WASHINGTON, June 7—The Israeli raid on the flotilla of humanitarian aid headed for Gaza dealt a blow to chances for a breakthrough in the peace process. As the U.S. administration struggles to keep indirect talks alive, Michele Dunne prescribes a different approach. It is clear that a two-state solution requires reconciliation between Palestinian factions and reunification of the West Bank and Gaza. Dunne recommends that the United States should support Palestinian institution building and be open to political competition, including elections.
Recommendations for the United States
- Build lasting Palestinian institutions as Israeli–Palestinian negotiations proceed. The United States should move beyond a short-term perspective that pushes for a deal between Israel and the Palestinians while blocking the emergence of functioning and representative Palestinian institutions.
- Signal openness to Palestinian reconciliation. The rift between Fatah and Hamas paralyzes politics and hurdles to reconciliation should be removed. While this does not mean the United States should directly engage Hamas, the organization cannot be starved out of existence or political relevance—as has been made clear over the last three years.
- Support the resumption of politics. The United States should stop constraining or manipulating Palestinian politics and support inclusive legislative and presidential elections. As long as Palestinian leaders are ready to negotiate with Israel and prevent violence, the United States should look for ways to continue cooperation with and assistance to a Palestinian Authority, even one that includes Hamas.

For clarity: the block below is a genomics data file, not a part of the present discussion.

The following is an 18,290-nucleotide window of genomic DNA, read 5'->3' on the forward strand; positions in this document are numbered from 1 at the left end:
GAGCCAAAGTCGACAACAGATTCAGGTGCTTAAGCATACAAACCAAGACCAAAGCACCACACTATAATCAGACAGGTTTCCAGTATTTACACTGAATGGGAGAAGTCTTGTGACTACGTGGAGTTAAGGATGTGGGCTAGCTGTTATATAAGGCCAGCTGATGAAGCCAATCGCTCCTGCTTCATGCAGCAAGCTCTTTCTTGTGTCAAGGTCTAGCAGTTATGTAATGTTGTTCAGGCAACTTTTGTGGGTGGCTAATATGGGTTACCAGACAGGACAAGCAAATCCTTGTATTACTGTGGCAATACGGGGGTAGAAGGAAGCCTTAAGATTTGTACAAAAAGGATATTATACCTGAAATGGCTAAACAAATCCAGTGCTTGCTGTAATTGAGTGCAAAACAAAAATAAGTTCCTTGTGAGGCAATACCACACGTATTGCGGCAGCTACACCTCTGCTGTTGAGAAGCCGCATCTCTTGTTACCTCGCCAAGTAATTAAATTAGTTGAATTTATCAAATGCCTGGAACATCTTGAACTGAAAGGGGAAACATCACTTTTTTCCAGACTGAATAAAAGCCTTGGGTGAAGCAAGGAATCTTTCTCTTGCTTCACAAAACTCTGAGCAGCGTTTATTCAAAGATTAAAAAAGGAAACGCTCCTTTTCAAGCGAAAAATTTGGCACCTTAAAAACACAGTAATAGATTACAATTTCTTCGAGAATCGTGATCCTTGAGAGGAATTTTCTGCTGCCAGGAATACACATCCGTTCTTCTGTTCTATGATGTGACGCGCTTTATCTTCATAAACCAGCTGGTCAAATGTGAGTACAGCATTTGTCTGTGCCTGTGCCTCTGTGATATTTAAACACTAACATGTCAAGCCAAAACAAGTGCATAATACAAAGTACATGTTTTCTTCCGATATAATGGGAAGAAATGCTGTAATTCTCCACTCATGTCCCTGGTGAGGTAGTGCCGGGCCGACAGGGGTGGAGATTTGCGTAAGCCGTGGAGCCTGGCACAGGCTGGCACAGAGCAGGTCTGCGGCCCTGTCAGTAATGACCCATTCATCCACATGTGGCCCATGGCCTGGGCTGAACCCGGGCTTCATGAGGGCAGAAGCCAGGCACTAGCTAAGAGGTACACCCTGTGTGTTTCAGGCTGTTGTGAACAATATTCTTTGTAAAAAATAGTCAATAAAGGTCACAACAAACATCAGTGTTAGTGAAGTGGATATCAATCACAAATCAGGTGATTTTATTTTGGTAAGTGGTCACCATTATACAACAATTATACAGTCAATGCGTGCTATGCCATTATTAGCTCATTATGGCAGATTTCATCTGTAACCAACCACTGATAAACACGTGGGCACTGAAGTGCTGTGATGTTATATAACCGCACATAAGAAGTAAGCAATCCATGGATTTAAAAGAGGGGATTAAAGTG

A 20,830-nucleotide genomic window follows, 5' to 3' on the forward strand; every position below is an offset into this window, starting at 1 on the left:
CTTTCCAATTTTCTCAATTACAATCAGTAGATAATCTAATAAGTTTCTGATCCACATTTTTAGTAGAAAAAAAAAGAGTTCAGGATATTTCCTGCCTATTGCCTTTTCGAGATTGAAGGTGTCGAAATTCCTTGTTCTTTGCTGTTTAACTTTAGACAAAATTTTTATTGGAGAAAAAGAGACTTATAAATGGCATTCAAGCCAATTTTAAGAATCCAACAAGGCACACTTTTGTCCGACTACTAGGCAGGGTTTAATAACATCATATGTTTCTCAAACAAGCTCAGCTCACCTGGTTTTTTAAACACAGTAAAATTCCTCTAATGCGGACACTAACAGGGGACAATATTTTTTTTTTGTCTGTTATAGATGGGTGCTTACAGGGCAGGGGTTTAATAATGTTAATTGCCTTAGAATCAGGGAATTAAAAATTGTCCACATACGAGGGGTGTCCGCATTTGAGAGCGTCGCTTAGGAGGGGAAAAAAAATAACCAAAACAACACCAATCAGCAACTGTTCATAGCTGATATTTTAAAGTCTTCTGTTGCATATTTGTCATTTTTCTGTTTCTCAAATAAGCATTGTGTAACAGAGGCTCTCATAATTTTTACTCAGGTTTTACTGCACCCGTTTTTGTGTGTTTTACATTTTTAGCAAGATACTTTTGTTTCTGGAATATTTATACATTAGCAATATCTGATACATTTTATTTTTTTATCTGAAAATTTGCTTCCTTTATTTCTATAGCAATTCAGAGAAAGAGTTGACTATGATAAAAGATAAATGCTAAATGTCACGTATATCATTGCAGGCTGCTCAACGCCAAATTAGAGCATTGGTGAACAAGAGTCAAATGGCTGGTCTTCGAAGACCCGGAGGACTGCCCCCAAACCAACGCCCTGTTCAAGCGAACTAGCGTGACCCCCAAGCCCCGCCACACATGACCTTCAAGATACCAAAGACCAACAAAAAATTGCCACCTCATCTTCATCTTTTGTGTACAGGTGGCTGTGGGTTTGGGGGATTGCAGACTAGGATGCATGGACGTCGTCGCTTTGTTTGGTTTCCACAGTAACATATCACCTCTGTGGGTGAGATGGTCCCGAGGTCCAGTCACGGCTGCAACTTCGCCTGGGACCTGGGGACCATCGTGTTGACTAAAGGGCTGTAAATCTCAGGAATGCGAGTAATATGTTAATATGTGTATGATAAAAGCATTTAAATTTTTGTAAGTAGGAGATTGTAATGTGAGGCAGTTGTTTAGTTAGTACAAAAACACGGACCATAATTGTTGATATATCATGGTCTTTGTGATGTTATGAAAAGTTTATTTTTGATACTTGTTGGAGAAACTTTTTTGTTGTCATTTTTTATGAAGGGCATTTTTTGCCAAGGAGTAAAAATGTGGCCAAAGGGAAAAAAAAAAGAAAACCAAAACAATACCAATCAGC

“By allowing political competition in the Palestinian territories, the United States can help lay the groundwork necessary for a lasting peace settlement,” writes Dunne. “And Israel can have faith that a Palestinian negotiating partner possesses enough popular support to make agreements and uphold them.”
- Michele Dunne is a senior associate at the Carnegie Endowment and editor of the Arab Reform Bulletin. She is a former specialist on Middle East affairs for the U.S. Department of State and White House.
- The Carnegie Middle East Program combines in-depth local knowledge with incisive comparative analysis to examine economic, socio-political, and strategic interests in the Arab world to provide analysis and recommendations in both English and Arabic that are deeply informed by knowledge and views from the region.
- The Carnegie Middle East Center based in Beirut, Lebanon, aims to better inform the process of political change in the Middle East.
- Carnegie's Arab Reform Bulletin analyzes political reform in the Middle East.
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